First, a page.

A Baltimore County administrative law judge turned down Monday a request from a community association to postpone a hearing on a proposed medical office building in Catonsville that has drawn scrutiny from state investigators.
Last week, the Office of the State Prosecutor subpoenaed eight county agencies for information about the Southwest Physicians Pavilion, a proposed project by Whalen Properties on a 2.5-acre site next to the Baltimore Beltway. The prosecutor's office has not commented on the reason for the subpoenas.
In light of the state's inquiry, a lawyer for the Kenwood Gardens Condominium Association wrote Monday morning to Chief Administrative Judge Lawrence M. Stahl, asking him to delay a hearing scheduled for Thursday.
Later on Monday, Administrative Law Judge John E. Beverungen denied the request to postpone the hearing, saying the subpoenas were not relevant to the hearing, in which he will evaluate the project proposal according to county zoning rules. In an email to lawyers for both sides, Beverungen pointed out that no criminal charges have been brought.
"At this point, all that has occurred is that several County agencies have received subpoenas requiring the production of certain documents to the State Prosecutor," he wrote. "The State has not requested that the County postpone or cancel the hearing in this matter and nothing the State has done has prevented [the community association] from preparing their case."
In his letter to Stahl, the condominium association's attorney, J. Carroll Holzer, argued that the state's action had hurt his and his client's preparation for the case.
"Additionally, it would be a violation of any due process to continue the development process in this case while a current investigation by the State prosecutor is being conducted," Holzer wrote.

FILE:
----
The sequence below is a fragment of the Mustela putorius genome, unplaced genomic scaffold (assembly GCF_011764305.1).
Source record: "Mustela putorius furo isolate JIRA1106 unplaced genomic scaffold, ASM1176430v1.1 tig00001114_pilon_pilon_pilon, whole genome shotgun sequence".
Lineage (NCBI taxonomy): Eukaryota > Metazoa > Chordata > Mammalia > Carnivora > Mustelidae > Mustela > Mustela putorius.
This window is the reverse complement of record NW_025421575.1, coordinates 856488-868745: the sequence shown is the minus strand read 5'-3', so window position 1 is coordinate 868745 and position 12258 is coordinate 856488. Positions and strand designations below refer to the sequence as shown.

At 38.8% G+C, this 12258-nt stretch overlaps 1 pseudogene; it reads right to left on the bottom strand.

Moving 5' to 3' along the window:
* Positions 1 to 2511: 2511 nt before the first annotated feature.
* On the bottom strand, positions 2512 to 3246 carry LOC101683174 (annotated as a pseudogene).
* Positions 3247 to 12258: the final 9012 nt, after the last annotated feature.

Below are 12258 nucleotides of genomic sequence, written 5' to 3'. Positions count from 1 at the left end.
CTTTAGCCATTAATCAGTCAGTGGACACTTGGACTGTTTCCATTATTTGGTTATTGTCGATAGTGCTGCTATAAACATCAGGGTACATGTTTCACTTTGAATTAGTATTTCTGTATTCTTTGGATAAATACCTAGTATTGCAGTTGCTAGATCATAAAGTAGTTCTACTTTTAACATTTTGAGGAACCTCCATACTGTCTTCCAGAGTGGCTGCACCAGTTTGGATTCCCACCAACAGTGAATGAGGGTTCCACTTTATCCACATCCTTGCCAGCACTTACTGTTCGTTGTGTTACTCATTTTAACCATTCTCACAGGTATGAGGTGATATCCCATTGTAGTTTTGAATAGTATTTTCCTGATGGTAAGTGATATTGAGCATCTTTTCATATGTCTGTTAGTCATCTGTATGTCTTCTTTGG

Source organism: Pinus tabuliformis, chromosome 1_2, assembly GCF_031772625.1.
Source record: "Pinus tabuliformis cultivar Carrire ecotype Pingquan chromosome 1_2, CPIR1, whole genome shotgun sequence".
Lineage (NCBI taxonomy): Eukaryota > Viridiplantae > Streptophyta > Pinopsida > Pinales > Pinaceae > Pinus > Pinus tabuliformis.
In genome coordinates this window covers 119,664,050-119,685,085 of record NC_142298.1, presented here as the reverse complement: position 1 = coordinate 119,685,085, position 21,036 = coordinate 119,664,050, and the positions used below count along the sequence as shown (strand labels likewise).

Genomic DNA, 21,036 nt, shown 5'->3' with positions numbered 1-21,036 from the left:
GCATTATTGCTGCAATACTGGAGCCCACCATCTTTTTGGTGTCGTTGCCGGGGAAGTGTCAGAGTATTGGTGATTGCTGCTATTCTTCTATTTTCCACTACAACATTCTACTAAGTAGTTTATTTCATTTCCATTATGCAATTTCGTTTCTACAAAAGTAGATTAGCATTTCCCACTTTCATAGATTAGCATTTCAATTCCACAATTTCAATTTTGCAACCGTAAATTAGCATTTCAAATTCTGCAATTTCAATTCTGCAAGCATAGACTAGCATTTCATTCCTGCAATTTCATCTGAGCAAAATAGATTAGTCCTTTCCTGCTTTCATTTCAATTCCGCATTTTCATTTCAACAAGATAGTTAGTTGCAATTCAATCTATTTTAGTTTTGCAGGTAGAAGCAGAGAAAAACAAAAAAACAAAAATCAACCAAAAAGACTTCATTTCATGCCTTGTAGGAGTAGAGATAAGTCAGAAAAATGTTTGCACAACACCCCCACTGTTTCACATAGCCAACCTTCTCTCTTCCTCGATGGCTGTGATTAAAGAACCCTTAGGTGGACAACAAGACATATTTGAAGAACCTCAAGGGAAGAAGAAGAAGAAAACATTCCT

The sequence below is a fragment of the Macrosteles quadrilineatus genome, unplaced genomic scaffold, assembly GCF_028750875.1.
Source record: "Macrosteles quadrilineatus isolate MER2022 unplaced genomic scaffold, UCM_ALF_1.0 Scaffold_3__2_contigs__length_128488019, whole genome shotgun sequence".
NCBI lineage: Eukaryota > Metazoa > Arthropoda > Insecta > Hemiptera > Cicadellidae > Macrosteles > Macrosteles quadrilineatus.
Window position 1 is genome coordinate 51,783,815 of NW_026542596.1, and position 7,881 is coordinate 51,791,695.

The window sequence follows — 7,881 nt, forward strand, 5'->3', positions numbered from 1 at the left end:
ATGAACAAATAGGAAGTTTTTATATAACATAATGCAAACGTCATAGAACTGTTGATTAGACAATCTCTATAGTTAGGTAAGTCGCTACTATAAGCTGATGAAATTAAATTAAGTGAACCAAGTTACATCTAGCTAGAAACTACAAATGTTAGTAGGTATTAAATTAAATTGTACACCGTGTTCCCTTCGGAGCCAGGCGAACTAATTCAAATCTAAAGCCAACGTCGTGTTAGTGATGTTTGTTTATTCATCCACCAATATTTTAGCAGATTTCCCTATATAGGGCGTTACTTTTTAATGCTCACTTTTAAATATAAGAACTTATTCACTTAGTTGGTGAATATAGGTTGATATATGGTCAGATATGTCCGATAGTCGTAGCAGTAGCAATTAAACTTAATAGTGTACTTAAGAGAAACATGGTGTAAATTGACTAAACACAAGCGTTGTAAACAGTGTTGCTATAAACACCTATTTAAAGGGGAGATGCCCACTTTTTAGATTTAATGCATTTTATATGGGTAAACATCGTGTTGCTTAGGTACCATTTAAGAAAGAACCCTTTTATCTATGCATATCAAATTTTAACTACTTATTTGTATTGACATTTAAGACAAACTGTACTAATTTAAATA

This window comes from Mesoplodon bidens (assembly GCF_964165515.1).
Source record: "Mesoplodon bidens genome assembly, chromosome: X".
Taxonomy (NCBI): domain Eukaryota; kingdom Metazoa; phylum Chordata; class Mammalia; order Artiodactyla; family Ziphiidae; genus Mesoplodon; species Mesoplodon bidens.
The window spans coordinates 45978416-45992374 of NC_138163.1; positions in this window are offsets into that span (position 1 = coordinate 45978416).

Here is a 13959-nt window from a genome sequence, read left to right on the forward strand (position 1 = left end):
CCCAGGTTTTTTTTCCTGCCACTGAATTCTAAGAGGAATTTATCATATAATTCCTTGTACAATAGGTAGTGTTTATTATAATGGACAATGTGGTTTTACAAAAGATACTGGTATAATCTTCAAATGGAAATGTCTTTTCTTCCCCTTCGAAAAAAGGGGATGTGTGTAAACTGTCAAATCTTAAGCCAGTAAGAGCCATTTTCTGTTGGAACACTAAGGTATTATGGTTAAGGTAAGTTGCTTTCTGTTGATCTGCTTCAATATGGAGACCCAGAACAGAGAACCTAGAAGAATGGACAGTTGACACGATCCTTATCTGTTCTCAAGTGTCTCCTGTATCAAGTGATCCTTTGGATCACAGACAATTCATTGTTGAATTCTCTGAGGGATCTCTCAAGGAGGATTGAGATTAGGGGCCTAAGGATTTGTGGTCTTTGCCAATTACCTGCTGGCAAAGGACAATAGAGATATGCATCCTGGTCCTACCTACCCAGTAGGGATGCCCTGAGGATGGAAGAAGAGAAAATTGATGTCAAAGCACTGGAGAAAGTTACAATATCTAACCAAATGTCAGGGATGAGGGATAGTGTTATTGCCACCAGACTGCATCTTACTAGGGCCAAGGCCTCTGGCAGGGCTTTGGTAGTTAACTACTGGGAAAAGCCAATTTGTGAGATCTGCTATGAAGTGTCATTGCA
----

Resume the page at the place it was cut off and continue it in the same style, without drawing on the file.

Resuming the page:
At the hearing, the judge will consider whether to approve the plan so that Whalen Properties can move forward, Holzer said. "It's the only hearing that the citizens have a right to come in and talk about their objections to the project," he said.
The attorney for Whalen Properties told Stahl that basing a delay on the state's inquiry would be speculative and create a bias against the project, which she said had "proceeded entirely in keeping with the laws of Baltimore County."
"The community and Mr. Holzer have had over a year to prepare for the hearing, and the prejudice he has alleged is merely a tactic intended to cause delay based solely on his clients' anti-development sentiments," lawyer Deborah C. Dopkin wrote in a letter to the judge. "The integrity of the development process stands on its own, and is independent of the activity of the State Prosecutor."
Whalen Properties has "planned unit development" status for the project, which allows developers to be exempt from certain regulations if their project offers benefits to the community.
The 89,110-square-foot project would include a four-story medical office building over a three-story parking garage. The firm is seeking exceptions to development rules on issues such as signs, setbacks and building height.
Paul Black, president of the condominium association, said members of his group feel the project would not fit in with the community.
"When you come back into this little community, it's quiet," Black said. Whalen Properties "wants to put this big building, so it can be seen from the Beltway, on this little piece of land."
County Executive Kevin Kamenetz's administration has declined to release the subpoenas, saying they are sealed documents.
"We have absolutely no reason to believe that county agencies are being investigated in any way related to this property," said Ellen Kobler, a spokeswoman for Kamenetz.
Holzer said he believes the subpoenas raise questions about the county's review of the project.
"It seems to me it's a pretty significant issue when the state prosecutor asks for documentation on a particular case," said Holzer, adding that he had never seen such a situation before.
Baltimore Sun reporter Kevin Rector contributed to this article.